Dairy fresh, God holy?

January 15, 2020

        

My friend, may I ask you a question? When we put our labors into the right perspective, does the work remains under control and purposeful? If God uses what we do for His purposes; whether that be milking the cows or transporting the milk to the dairy, is that what we should be working toward in our lives? 

 

My friend, Life’s a story, welcome to This Passing Day. I'm Mark Brunner.

 

 

 

I once heard a friend of mine say,“The hardest thing about milking cows is that they never stay milked.” Day in and day out, repetition is the life of the dairy farmer. The tasks of maintaining, producing and doing it all over again the next day, are never ending. Whether that be a Sunday or a holiday, the cows come first. They always need to be milked. 

 

If a dairy farmer doesn’t keep a positive attitude and employ diligence, the whole thing will fall apart in a flash. Yet, repetition and sameness have a way of undermining attitude and diligence when the cow’s needs, apparent as they seem, become all too familiar, even unimportant in a way. The perspective on what makes a dairy farm tick can become pretty blurred when “the cows never stay milked.” 

 

If you’re into bumper-sticker philosophy, you’ve probably seen the axiom, “I owe, I owe, so off to work I go.” For a vast portion of the workforce, that’s the best reason they can muster for going to the job each day. According to one poll, only 43 percent of American office workers are satisfied with their jobs. In Japan, the figure dips to 17 percent. Yet, a significant and often overlooked way that we serve God is in our everyday tasks. Martin Luther understood this when he wrote, “The maid who sweeps her kitchen is doing the will of God just as much as the monk who prays -- not because she may sing a Christian hymn as she sweeps but because God loves clean floors. The Christian shoemaker does his Christian duty not by putting little crosses on the shoes, but by making good shoes, because God is interested in good craftsmanship.” (Our Daily Bread, September 5, 1994.)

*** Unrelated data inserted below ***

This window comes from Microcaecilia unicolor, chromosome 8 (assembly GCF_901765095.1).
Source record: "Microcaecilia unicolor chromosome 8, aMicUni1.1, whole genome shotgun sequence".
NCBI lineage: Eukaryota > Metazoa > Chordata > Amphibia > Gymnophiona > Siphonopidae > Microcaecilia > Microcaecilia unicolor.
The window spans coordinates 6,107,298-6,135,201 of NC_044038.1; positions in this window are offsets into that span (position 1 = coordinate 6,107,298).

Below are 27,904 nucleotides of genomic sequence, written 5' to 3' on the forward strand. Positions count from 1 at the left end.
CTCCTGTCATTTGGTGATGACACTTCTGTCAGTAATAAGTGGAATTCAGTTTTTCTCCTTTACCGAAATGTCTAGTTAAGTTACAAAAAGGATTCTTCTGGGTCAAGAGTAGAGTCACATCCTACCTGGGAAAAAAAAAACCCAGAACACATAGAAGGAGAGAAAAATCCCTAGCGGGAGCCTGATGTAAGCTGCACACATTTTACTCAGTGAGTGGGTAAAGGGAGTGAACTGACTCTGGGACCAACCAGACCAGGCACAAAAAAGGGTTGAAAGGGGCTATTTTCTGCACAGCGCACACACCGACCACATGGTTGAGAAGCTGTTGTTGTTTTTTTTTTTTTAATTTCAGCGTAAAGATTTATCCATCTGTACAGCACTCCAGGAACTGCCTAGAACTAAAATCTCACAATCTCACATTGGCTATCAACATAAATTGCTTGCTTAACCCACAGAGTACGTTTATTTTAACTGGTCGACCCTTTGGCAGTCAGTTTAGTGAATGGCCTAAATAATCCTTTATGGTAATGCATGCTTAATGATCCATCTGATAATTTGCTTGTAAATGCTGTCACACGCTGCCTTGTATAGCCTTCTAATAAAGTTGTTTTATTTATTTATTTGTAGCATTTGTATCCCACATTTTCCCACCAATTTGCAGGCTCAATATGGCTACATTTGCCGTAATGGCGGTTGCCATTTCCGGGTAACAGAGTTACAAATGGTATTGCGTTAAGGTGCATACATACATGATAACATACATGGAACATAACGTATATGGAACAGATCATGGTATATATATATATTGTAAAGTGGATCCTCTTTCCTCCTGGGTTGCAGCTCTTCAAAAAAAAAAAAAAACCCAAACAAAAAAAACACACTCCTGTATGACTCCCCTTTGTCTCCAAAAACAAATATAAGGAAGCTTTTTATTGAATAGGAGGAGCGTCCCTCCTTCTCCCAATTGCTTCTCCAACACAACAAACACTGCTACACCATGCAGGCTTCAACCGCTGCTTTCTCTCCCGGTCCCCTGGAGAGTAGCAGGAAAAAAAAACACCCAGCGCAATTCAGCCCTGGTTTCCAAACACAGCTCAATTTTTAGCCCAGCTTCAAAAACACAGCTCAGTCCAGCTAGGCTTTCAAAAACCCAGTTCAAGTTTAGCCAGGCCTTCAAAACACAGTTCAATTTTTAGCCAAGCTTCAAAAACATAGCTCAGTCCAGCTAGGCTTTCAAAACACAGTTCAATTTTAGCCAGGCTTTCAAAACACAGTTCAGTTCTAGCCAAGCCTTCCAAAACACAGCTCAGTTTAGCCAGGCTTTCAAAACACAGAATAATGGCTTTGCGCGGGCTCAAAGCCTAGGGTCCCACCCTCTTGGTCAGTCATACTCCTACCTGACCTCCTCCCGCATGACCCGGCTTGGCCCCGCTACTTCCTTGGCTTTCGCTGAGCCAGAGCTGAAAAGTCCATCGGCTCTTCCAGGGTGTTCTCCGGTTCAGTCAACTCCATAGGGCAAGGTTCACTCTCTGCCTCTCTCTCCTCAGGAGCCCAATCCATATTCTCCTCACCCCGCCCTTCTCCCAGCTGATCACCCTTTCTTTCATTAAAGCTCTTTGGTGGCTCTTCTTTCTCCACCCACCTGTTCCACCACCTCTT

In this respect, work, in and of itself, is noble. The nobility of what we do in this life is never founded in the results of that work. Rather, the true nobility of work rests in the fact that we have it to do and put our very best effort into it no matter what the result of that labor might be. Our task as workers is not to continually examine why we work. Rather, a better task would be to consider continually how we work. When we put our labors into the right perspective, the work remains under control and purposeful. God uses what we do for His purpose; whether that be milking the cows or transporting the milk to the dairy. He observes our efforts even those small and repetitious ones and puts His personal stamp of glory on the results of that labor. The milk may be dairy fresh, but the ultimate product is holy. 

 

We pray. Heavenly Father, Lord, we surrender our lives to you. We want to do something, to make something happen, all on our own strength, but we know without You we can do nothing. We know our  life is not our own, it is Yours to work through us. Lord, we are grateful for this life You’ve given us. You’ve blessed us with different gifts and talents. Help us understand how to cultivate those things to bring glory to Your great name. Amen.  In Jesus name we pray. Amen! 

 

Therefore my friend, do not worry about tomorrow, for tomorrow will worry for itself; each day has enough trouble of its own. (Matt 6:34) This Passing Day. May this passing day honor our Lord and Savior Jesus Christ and be a blessing to you and everyone you meet. Find a stranger and say hello. Don't let another day pass without your day blessing someone else.

 

If you have a special prayer request, please send your request to ”This Passing Day!” 

 

<markcbrunner@thispassingday.com> From Beech Springs, God bless you for Jesus sake.

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